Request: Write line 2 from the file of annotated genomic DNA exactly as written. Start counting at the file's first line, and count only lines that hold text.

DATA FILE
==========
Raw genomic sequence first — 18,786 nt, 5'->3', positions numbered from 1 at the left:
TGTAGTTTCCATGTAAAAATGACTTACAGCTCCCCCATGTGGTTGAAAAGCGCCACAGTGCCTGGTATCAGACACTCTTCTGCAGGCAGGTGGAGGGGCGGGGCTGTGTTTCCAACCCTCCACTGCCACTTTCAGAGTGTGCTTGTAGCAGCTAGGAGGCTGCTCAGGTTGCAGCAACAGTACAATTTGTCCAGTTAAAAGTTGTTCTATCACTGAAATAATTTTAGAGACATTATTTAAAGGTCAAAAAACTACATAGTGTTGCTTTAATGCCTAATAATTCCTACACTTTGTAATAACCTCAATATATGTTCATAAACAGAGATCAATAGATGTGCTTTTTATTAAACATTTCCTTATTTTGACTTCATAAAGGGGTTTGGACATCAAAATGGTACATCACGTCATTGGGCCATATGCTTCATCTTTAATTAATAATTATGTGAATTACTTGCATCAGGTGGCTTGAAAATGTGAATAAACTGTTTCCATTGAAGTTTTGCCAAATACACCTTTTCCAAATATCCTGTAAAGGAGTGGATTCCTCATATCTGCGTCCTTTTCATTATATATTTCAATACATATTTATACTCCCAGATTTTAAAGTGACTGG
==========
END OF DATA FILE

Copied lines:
TGTAGTTTCCATGTAAAAATGACTTACAGCTCCCCCATGTGGTTGAAAAGCGCCACAGTGCCTGGTATCAGACACTCTTCTGCAGGCAGGTGGAGGGGCGGGGCTGTGTTTCCAACCCTCCACTGCCACTTTCAGAGTGTGCTTGTAGCAGCTAGGAGGCTGCTCAGGTTGCAGCAACAGTACAATTTGTCCAGTTAAAAGTTGTTCTATCACTGAAATAATTTTAGAGACATTATTTAAAGGTCAAAAAACTACATAGTGTTGCTTTAATGCCTAATAATTCCTACACTTTGTAATAACCTCAATATATGTTCATAAACAGAGATCAATAGATGTGCTTTTTATTAAACATTTCCTTATTTTGACTTCATAAAGGGGTTTGGACATCAAAATGGTACATCACGTCATTGGGCCATATGCTTCATCTTTAATTAATAATTATGTGAATTACTTGCATCAGGTGGCTTGAAAATGTGAATAAACTGTTTCCATTGAAGTTTTGCCAAATACACCTTTTCCAAATATCCTGTAAAGGAGTGGATTCCTCATATCTGCGTCCTTTTCATTATATATTTCAATACATATTTATACTCCCAGATTTTAAAGTGACTGG